Make preparations to have estate documents available

The question of what should be done with estate planning documents after they are created is one of the most common questions estate planners are asked. In short, documents should first be distributed to the appropriate people and agencies, and then they should be properly stored. However, who they should be given to and where they need to be kept varies for different types of documents.

Executed copies of durable general powers of attorney should be given to financial institutions, financial advisors, insurance agents, and all agencies involved with one’s finances or legal affairs. In addition, each agent listed within the document should have a copy. Make sure agents know what powers they have, whether they are immediate or springing powers. Give them the chance to ask any questions they may have ahead of time, and make sure they are able to have the document in hand when they need to use it.

Although it is typically not necessary, durable general powers of attorney are able to be filed at the county clerk’s office. Recording the power of attorney is somewhat expensive, and recording the document makes it accessible to the public. However, you’ll want to file any new or revised power of attorney paperwork if the agent will be transferring real estate or if the principal previously has filed a power of attorney.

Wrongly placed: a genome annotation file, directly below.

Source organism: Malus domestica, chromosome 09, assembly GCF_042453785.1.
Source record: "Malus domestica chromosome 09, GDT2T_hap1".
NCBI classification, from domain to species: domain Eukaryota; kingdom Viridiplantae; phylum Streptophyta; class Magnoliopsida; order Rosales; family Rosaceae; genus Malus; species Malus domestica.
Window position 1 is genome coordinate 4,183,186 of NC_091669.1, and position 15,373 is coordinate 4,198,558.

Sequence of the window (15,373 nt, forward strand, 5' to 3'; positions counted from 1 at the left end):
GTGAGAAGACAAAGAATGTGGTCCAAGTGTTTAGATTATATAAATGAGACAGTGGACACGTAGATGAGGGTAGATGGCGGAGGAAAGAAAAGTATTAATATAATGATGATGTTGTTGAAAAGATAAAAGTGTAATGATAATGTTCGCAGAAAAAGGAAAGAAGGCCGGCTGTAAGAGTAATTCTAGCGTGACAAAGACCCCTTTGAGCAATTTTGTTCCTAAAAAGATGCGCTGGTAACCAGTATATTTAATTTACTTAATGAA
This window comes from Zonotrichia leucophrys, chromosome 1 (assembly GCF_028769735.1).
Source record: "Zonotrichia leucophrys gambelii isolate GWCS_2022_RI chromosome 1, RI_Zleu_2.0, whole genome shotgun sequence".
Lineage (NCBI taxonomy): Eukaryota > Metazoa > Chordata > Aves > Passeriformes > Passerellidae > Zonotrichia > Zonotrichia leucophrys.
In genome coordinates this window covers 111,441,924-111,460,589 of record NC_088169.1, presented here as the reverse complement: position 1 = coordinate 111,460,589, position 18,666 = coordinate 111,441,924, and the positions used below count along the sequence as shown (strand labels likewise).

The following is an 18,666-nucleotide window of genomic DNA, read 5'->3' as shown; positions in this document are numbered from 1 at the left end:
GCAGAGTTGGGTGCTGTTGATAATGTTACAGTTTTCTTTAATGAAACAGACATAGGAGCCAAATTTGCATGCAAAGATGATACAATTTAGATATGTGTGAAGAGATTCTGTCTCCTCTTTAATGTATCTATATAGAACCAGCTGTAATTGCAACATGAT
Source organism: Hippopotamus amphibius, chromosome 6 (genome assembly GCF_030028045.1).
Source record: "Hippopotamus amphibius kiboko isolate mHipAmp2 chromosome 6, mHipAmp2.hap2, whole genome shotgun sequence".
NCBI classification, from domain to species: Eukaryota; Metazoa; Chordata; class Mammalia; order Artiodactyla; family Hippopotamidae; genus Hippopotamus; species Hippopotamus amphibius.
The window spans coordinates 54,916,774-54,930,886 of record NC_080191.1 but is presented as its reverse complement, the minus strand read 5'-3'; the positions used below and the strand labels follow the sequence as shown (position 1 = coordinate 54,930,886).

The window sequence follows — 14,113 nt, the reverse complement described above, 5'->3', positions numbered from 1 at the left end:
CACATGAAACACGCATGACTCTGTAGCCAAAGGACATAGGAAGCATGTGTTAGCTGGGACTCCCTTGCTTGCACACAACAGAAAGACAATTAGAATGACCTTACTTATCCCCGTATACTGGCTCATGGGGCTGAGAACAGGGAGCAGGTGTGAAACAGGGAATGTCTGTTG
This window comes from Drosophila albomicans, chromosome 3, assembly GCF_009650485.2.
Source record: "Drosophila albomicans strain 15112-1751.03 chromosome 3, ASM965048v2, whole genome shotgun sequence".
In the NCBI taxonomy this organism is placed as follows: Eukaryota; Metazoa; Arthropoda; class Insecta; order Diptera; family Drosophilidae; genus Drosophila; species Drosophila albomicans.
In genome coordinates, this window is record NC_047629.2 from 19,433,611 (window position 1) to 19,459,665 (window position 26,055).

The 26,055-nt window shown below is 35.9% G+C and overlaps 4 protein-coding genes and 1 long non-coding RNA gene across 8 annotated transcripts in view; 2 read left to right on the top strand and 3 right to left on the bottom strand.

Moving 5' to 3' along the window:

Healthcare powers of attorney, however, should not be filed publicly. Each agent listed should have a copy, as well as the doctors, hospital, and any other medical group you see on a somewhat regular basis.

Do Not Resuscitate forms are unique. Original DNR forms should be kept somewhere easily accessible in your home, such as on the front of your refrigerator or by your bedside. The bottom portion of the form can also be worn in a special DNR bracelet.

Finally, the last will and testament is generally only given to agents. Each agent listed within the document (such as executor or trustee) should be given a copy.

It’s up to you if you want to give copies to beneficiaries as well, but keep in mind that beneficiaries may be changed. Knowledge of a previous document that would have had greater benefit for someone may cause problems during probate.

After distributing all necessary documents, it’s important to properly store the originals. If you can, keep the original documents at home, but don’t store them in a safe deposit box since they may not be able to be accessed when they are most needed. Also be sure that each agent has a copy. Although an original will is preferable, a copy of a will is better than nothing for probate.

Make sure the agent knows both the location of your documents and how to access them. If the container your documents are stored in has a lock, the agent should have a key or know where a key is.

With all of the hard work you put into your estate planning, it’s incredibly important to make sure your estate planning documents can be accessed when they are needed.

For help with your estate plan, contact us at Wilson and Wilson Estate Planning and Elder Law, LLC at 708 482 7090 for our main office in LaGrange, Illinois or at 847 656 8958 for our Northbrook, Illinois office.